A woman was sentenced to four years in prison yesterday and her driving license was revoked for 15 years, after being convicted of killing three of her friends in a traffic accident. She was also convicted of drunk driving and causing grievous injury.
The accident took place in November 2008, some two weeks after the woman had received a driving license, after a night out, in which she had drunk alcohol.
On the night of the accident, the woman, whose name was banned from publication because she was a minor at the time, went out with her girlfriends to a Tel Aviv pub. They took a taxi to the pub and intended to take one home, but in Tel Aviv the woman met a relative and decided to go home in his car, with his friends.
At first the relative drove, but when his friends criticized his driving she replaced him behind the wheel. While she was driving she swerved to the opposite lane and crashed head-on into a station wagon. Her relative and two of his friends were killed, while the woman and a third friend, as well as the station wagon's driver, were injured.
A blood sample taken from the woman showed her alcohol level was higher than permitted.
"Every day we are exposed to traffic accidents, each more horrible than the next," Petah Tikva District Court Judge Zahava Bustan wrote in her verdict. "It is incumbent upon us to fight this disease. The court's contribution is in a message of deterrence and uncompromising penalization."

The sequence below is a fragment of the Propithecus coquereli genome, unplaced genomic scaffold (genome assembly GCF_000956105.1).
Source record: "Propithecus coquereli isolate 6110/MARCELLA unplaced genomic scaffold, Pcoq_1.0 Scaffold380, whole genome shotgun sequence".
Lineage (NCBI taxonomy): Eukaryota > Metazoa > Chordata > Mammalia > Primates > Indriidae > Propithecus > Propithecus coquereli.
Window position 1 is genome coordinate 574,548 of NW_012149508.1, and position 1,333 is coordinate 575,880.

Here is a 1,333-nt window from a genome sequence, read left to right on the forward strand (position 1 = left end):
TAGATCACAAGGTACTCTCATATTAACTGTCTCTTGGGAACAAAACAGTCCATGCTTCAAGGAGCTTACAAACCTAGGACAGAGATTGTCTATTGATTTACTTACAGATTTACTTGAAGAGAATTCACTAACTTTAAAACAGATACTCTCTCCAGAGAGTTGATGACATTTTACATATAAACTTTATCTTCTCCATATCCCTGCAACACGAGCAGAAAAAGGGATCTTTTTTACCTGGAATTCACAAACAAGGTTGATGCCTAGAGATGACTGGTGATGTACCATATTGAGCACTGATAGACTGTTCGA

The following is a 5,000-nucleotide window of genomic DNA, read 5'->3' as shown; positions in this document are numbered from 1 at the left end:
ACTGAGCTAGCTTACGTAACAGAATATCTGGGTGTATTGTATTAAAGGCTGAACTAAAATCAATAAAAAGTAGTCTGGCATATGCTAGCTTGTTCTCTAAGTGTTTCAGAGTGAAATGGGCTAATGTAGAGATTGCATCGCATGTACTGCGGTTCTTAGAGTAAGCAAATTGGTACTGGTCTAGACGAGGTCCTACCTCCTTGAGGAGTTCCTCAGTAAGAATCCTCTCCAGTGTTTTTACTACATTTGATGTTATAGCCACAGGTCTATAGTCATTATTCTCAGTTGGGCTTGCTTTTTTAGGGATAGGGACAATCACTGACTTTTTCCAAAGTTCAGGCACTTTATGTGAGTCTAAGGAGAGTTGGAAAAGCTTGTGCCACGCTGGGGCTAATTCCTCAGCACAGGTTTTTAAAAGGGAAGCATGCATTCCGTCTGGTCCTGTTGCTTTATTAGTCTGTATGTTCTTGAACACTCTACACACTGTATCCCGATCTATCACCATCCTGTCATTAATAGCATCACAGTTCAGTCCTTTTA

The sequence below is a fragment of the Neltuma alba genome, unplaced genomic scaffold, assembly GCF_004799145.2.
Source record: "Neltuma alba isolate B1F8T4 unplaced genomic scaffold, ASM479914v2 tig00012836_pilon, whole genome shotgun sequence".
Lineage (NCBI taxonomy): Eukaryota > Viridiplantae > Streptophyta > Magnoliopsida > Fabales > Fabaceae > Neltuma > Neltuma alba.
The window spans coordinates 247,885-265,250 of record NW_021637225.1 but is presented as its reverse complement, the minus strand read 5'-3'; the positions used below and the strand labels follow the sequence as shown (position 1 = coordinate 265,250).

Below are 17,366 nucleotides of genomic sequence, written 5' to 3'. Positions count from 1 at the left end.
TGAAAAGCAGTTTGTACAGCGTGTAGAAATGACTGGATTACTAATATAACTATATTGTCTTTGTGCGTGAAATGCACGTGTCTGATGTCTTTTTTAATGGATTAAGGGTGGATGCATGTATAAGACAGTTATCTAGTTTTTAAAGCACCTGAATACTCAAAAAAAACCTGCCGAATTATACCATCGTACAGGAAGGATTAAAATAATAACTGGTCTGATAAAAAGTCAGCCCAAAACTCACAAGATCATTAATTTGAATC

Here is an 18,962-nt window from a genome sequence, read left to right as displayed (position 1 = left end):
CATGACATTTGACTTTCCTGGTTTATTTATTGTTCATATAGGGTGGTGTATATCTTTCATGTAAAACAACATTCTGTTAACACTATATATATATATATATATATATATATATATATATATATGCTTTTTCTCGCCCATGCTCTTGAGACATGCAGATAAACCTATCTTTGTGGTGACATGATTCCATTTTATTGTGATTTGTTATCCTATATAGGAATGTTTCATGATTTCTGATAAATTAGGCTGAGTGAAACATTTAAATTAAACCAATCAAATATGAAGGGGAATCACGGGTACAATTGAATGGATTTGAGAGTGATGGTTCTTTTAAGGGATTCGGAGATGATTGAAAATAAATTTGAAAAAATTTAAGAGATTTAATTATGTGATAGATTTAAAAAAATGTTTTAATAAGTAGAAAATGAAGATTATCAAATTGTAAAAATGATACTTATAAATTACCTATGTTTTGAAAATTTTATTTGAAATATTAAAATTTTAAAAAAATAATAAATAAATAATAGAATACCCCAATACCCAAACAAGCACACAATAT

The judge said the woman should not have driven for several reasons. As a new driver, she was prohibited from driving without an adult escort and with more than two passengers in the car; she should not have driven after drinking alcohol or at such a late hour, before dawn. In addition, her relative was in no fit condition to serve as an adult escort.
On the other hand, at the time the woman drank alcohol she did not intend to drive. This should be taken into consideration, the judge wrote, as well as her young age, her record, the guilt she feels and her injury, which required physical and mental rehabilitation.
The judge also said the considerations for sentencing should be close or identical to those a juvenile court would have made, as the law stipulating that a juvenile under 18 at the time of indictment be tried in juvenile court was enacted shortly after the woman was indicted.
The woman, who was also sentenced to two years on probation, will start serving her sentence on August 1 at her attorney's request.
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